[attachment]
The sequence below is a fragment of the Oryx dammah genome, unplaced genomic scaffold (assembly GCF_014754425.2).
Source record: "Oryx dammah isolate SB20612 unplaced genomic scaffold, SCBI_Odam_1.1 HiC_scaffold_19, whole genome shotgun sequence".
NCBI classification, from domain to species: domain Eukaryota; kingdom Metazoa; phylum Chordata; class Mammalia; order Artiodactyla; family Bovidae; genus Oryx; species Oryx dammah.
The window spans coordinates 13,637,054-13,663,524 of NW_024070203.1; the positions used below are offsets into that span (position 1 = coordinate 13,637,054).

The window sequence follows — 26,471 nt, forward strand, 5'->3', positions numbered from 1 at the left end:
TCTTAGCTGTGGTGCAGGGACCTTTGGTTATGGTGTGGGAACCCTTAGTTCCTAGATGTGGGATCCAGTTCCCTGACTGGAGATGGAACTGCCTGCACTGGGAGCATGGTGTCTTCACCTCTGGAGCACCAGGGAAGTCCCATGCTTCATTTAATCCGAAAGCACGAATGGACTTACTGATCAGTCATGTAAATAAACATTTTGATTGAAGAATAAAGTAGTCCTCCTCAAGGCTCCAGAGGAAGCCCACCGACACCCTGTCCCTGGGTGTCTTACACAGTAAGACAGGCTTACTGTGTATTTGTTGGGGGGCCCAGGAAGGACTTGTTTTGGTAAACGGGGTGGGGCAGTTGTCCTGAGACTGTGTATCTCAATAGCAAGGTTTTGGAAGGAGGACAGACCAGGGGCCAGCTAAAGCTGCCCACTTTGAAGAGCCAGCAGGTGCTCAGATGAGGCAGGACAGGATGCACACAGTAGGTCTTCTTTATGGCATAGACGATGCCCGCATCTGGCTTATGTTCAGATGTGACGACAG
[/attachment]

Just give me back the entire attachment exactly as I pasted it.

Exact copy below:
The sequence below is a fragment of the Oryx dammah genome, unplaced genomic scaffold (assembly GCF_014754425.2).
Source record: "Oryx dammah isolate SB20612 unplaced genomic scaffold, SCBI_Odam_1.1 HiC_scaffold_19, whole genome shotgun sequence".
NCBI classification, from domain to species: domain Eukaryota; kingdom Metazoa; phylum Chordata; class Mammalia; order Artiodactyla; family Bovidae; genus Oryx; species Oryx dammah.
The window spans coordinates 13,637,054-13,663,524 of NW_024070203.1; the positions used below are offsets into that span (position 1 = coordinate 13,637,054).

The window sequence follows — 26,471 nt, forward strand, 5'->3', positions numbered from 1 at the left end:
TCTTAGCTGTGGTGCAGGGACCTTTGGTTATGGTGTGGGAACCCTTAGTTCCTAGATGTGGGATCCAGTTCCCTGACTGGAGATGGAACTGCCTGCACTGGGAGCATGGTGTCTTCACCTCTGGAGCACCAGGGAAGTCCCATGCTTCATTTAATCCGAAAGCACGAATGGACTTACTGATCAGTCATGTAAATAAACATTTTGATTGAAGAATAAAGTAGTCCTCCTCAAGGCTCCAGAGGAAGCCCACCGACACCCTGTCCCTGGGTGTCTTACACAGTAAGACAGGCTTACTGTGTATTTGTTGGGGGGCCCAGGAAGGACTTGTTTTGGTAAACGGGGTGGGGCAGTTGTCCTGAGACTGTGTATCTCAATAGCAAGGTTTTGGAAGGAGGACAGACCAGGGGCCAGCTAAAGCTGCCCACTTTGAAGAGCCAGCAGGTGCTCAGATGAGGCAGGACAGGATGCACACAGTAGGTCTTCTTTATGGCATAGACGATGCCCGCATCTGGCTTATGTTCAGATGTGACGACAG